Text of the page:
Customer Service Lessons from the TTC

I’m going to use my favourite “love to hate” entity, the Toronto Transit Commission (the TTC), to illustrate some key lessons in customer service. For those who are unfamiliar, the TTC is “a public transport agency that operates transit bus, streetcar, and rapid transit services in Toronto, Ontario, Canada” (via Wikipedia).

Lesson #1: Put Yourself in Your Customer’s Shoes

This is a simple and fundamental rule of customer service, yet so many businesses seem to forget to or simply don’t apply it.

Anyone who has ever had the misfortune of taking public transit during rush hour knows what a wholly frustrating and unsatisfactory experience it can be.

CrowdedTTCSubway_BLOG(photo credit: George Pechtol)

One thing that annoys me to no end is when subway drivers brake suddenly and repeatedly during the ride. This is problematic because riders are packed into the subway like sardines and we often don’t have access to a handrail when subway is that full. The result? People who are already sweaty and cranky end up falling and tripping into each other.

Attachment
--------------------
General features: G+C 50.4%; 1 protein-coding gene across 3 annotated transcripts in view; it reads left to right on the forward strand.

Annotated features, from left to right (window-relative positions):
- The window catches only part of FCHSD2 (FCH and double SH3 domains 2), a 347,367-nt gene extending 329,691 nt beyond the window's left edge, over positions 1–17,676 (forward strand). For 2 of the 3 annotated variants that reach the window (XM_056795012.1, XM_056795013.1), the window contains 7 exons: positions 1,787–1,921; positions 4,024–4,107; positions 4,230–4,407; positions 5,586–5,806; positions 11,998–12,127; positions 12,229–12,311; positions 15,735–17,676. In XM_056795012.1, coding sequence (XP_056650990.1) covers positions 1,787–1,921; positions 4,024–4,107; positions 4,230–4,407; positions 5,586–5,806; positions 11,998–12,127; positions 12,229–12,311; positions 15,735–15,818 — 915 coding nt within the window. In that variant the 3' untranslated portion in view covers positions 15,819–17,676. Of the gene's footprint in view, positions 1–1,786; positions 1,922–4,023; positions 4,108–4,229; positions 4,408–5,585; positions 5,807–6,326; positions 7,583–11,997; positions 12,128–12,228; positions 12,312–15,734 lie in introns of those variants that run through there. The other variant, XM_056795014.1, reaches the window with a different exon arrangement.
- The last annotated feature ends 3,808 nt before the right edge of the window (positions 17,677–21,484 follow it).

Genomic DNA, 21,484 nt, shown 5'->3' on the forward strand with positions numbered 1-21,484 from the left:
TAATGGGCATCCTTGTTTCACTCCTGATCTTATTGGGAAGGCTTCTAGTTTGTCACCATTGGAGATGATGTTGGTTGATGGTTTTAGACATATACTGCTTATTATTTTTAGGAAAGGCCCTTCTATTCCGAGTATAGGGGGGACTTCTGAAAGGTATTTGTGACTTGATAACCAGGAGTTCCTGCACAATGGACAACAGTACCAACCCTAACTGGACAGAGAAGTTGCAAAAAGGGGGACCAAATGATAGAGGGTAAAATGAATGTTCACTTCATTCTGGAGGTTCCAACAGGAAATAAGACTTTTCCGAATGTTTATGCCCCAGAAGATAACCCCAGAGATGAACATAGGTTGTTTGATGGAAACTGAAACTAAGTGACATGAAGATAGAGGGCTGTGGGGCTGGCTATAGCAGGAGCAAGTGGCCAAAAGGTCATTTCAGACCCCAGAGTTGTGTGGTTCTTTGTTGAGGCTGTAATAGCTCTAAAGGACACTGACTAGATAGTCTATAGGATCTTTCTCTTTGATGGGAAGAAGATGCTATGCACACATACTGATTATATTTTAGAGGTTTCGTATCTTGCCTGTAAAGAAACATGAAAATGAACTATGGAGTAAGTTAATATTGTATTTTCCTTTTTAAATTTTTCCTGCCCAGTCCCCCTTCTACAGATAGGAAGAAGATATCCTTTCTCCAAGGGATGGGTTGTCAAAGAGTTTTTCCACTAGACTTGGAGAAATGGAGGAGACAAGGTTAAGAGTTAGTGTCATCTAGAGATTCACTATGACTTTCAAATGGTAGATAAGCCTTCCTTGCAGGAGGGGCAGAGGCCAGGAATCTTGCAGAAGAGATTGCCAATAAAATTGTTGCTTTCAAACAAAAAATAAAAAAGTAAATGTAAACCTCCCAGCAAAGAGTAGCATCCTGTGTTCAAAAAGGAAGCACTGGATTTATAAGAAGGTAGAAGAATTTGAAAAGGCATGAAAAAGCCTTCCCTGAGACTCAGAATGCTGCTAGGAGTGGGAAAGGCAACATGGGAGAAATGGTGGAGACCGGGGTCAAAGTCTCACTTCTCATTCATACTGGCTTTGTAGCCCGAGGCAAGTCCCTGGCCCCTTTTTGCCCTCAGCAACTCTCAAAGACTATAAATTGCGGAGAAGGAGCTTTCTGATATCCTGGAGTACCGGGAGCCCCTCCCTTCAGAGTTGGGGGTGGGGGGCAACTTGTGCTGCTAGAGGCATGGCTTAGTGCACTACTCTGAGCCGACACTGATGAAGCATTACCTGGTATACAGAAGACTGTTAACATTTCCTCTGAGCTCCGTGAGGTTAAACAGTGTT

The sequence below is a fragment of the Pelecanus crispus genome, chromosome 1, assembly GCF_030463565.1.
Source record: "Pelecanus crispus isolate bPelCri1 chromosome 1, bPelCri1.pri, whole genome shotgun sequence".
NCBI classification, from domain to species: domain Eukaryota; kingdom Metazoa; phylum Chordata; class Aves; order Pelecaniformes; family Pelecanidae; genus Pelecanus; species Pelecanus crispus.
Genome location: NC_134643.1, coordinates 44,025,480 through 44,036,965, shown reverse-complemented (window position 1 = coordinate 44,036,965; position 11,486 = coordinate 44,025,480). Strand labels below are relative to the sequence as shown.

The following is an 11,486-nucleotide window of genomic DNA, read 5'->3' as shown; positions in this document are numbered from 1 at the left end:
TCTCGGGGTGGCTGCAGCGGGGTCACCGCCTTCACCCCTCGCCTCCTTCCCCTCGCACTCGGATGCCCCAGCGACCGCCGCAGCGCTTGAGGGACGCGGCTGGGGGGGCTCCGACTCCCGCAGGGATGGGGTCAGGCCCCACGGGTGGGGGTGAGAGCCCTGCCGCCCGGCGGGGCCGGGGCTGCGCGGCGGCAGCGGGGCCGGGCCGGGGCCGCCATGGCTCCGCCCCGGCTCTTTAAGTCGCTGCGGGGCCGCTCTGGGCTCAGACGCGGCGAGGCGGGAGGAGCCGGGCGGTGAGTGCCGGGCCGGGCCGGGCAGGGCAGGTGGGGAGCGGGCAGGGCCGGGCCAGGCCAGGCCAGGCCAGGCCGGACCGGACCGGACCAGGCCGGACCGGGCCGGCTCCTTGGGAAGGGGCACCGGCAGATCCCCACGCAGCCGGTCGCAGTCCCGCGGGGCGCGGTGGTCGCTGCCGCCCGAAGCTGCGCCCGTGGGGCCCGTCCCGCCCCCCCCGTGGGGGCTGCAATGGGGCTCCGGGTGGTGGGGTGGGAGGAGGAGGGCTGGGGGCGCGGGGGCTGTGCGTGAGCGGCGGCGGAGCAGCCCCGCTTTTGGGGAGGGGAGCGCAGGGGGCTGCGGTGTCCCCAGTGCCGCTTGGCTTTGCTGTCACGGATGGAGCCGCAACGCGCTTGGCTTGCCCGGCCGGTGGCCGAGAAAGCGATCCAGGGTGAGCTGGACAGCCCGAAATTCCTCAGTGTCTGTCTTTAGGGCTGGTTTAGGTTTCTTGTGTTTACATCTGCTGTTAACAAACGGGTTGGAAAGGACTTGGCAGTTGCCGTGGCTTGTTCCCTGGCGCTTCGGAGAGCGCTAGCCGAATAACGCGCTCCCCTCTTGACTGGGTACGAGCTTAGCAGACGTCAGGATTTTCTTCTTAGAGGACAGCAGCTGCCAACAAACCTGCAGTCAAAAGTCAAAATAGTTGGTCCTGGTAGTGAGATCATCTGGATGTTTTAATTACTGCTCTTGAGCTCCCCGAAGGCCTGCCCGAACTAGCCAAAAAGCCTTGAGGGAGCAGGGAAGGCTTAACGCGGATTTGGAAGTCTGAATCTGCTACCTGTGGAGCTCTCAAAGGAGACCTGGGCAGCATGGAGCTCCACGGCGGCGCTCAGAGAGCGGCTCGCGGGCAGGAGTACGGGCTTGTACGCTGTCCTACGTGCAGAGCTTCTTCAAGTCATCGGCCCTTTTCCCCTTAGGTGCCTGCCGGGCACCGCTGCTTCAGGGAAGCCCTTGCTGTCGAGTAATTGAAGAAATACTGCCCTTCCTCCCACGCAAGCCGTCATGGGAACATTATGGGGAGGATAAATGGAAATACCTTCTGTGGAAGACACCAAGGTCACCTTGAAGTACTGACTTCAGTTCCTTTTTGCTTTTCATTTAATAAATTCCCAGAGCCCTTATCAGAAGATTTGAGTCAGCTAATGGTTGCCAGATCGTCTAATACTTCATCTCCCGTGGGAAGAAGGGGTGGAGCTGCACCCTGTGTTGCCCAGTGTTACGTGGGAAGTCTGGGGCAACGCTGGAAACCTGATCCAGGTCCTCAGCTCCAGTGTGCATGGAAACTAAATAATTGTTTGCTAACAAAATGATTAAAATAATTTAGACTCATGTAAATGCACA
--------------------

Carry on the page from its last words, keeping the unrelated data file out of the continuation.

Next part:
That is simply not a pleasant experience, and it can easily be avoided by drivers putting themselves in their customers’ shoes. Remember that your passengers are not seatbelted into cushy seats, so kindly refrain from repeatedly slamming the brakes!

This customer service rule lends itself across small, medium, and large business across a wide range of service industries:

  • Coffee shop: examine if the cream, sugar, and lids are easily accessible after a customer picks up her order.
  • Clothing retailer: examine if your return/exchange policy is hassle-free.
  • Restaurant: examine if your website clearly displays your menu, address, and phone number.

When in doubt, put yourself in your customer’s shoes. Act and react accordingly!